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Br Med Bull. 2000;56(1):1-17.

Food processing: a century of change.

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1
Northern Ireland Centre for Diet and Health (NICHE), University of Ulster, Coleraine, UK.

Abstract

In 1900, the population was beset with poverty, and infectious and deficiency diseases were common. The first half of the century was blighted by world wars, economic depression and post-war austerity. Nevertheless, a combination of enlightened social policy and the application of medical, nutritional and food science, resulted in substantial improvements in health, such that, by 1950, many hitherto common infectious diseases were under control, and the diet was generally nutritionally adequate. The second half of the century saw increasing economic prosperity, and unprecedented social and scientific advances. The impact on food processing was manifold: nascent technologies such as freezing and chilling were increasingly exploited, and the consumer became the major focus of a food industry that became more sophisticated, embracing automation, computerisation and new developments in, for example, drying, heat processing, controlled and modified atmosphere packaging, ingredients and quality assurance. By 1999, this had led to an industry which provided foods that were not only safe, nutritious and palatable, but which were also increasingly convenient and healthy.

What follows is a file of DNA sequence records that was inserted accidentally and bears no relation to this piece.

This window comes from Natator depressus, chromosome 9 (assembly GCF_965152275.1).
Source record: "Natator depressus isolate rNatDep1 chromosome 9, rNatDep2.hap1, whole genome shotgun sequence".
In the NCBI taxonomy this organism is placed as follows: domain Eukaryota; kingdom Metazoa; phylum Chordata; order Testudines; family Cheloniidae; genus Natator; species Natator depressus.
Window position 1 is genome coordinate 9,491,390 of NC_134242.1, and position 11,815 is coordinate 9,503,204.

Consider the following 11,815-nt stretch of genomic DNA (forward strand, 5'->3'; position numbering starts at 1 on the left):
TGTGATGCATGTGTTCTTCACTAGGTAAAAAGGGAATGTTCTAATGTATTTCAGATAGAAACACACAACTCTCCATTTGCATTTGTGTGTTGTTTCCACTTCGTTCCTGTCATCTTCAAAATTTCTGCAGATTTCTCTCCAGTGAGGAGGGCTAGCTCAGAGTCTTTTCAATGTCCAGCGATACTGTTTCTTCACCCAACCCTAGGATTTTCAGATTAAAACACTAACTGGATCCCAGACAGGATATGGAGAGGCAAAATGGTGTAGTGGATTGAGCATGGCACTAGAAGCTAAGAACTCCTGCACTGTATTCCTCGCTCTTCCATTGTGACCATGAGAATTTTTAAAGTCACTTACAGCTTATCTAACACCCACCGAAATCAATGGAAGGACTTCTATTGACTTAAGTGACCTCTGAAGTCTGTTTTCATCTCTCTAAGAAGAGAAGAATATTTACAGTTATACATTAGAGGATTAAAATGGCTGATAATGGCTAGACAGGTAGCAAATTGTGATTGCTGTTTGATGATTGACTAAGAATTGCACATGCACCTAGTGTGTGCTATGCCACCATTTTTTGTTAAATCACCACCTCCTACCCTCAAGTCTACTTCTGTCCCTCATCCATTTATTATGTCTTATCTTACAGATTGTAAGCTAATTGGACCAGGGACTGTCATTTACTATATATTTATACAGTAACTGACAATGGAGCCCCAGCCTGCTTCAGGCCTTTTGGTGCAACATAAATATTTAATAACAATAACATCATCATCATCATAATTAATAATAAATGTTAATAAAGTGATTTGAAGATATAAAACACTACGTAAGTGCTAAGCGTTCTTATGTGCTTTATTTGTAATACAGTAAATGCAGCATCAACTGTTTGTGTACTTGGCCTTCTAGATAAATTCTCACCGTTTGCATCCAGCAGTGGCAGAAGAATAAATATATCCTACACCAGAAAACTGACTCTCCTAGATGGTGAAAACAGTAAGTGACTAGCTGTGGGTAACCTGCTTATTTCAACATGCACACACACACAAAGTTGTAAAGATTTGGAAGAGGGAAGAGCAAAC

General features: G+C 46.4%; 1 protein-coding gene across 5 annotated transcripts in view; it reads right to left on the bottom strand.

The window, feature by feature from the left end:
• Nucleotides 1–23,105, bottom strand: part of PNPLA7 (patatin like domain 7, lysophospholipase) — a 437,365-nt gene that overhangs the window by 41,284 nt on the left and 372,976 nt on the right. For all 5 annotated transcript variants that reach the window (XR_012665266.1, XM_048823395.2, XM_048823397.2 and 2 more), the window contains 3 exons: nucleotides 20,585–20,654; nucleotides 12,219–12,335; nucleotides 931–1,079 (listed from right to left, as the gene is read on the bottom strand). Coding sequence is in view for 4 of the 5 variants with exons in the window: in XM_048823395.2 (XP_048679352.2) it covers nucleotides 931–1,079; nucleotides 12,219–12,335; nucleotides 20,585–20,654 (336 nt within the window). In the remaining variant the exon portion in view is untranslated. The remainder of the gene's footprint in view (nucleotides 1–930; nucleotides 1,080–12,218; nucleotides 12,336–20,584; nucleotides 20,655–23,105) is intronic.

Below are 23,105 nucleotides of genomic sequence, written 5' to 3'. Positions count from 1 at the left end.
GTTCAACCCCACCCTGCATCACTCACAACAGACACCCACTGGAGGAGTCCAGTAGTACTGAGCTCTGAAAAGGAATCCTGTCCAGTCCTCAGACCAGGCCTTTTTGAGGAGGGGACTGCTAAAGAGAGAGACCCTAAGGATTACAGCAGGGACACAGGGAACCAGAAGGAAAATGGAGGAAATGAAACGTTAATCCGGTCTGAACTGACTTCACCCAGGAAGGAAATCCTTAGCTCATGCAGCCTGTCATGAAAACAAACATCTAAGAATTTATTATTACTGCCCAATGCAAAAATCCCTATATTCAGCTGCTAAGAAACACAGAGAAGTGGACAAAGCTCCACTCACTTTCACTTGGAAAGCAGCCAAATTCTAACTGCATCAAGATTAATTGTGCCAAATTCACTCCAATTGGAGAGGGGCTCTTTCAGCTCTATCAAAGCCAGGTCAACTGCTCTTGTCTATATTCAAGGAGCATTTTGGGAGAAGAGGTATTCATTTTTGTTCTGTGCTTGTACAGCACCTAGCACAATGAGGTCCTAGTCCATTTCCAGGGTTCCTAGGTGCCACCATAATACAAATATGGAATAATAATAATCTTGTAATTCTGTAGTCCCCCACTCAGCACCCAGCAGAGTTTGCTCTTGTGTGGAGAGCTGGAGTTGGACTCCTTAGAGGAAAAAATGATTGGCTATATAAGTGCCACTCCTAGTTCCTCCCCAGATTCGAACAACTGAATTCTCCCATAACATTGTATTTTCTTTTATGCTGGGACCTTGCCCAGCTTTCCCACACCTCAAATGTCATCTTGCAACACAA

PMID:
10885101
[Indexed for MEDLINE]
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